You’re a busy school professional. Following other teachers, principals, and  edu superstars on Twitter is like a daily burst of vitamin PD. Not only does following other educators keep your finger on the pulse of what’s hot and relevant in education, but there is so much you can learn from the wide variety of people on social media. 

Don’t post and run.


It takes practice to learn to build relationships on social media. If you want to increase the quality of your social media time, you have to connect with others. Take the time to cultivate relationships with people you follow and people who follow you. Read their posts and their captions. Comment on the things you like. Reach out with questions. The more you engage with your followers, the easier it is to know what they like. When you know what they like, you will produce better content and gain more followers.

Do find your people.

Social media is a universe made up of small groups of people with shared interests. But how do you find your tribe? For a better conversation that will challenge you and support your growth, Twitter is the place to be. Weekly chats by groups like #LeadUpChat, Moms as Principals, and Principals in Action are lifesavers. They can connect you with anyone who is on those chats. You can also use education hashtags to connect with people in specific areas of education. Here are some great ones to use.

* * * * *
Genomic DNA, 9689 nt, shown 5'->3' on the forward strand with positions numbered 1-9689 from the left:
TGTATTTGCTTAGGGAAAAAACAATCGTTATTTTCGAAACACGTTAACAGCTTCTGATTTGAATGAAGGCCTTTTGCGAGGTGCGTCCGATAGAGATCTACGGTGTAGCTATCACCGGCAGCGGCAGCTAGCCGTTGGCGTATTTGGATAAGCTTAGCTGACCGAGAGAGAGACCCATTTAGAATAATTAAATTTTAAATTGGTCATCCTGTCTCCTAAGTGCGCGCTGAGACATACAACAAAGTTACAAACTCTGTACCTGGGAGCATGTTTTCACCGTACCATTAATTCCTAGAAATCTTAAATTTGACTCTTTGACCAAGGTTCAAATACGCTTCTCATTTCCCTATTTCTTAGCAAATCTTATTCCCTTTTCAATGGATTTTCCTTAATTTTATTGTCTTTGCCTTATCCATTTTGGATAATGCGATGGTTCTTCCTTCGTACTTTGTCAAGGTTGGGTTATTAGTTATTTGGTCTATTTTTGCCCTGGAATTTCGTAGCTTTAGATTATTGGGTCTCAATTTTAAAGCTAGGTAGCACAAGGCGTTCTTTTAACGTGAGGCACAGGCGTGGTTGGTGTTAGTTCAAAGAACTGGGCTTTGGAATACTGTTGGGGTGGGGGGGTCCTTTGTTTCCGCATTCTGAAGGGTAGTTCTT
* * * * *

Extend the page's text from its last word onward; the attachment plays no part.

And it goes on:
Don’t use a platform that you can’t sustain.

Let’s face it. Most principals avoid committing to the professional use of social media because it’s completely overwhelming. Between Instagram, Twitter, YouTube, and Facebook, it can be hard to know what will yield the best results for you. It’s important to consider the best social media fit for your purposes. For learning and interacting, Twitter is the gold standard. For documenting and sharing the cool work happening in your school, Instagram and YouTube are the best and most popular tools. Just sharing pictures? Consider trying out Flickr. Facebook is great for calendar reminders and getting the word out quickly about calendar changes and events planning. Facebook is also where a lot of parents and community members reside on social media, so it is a great place to connect with them.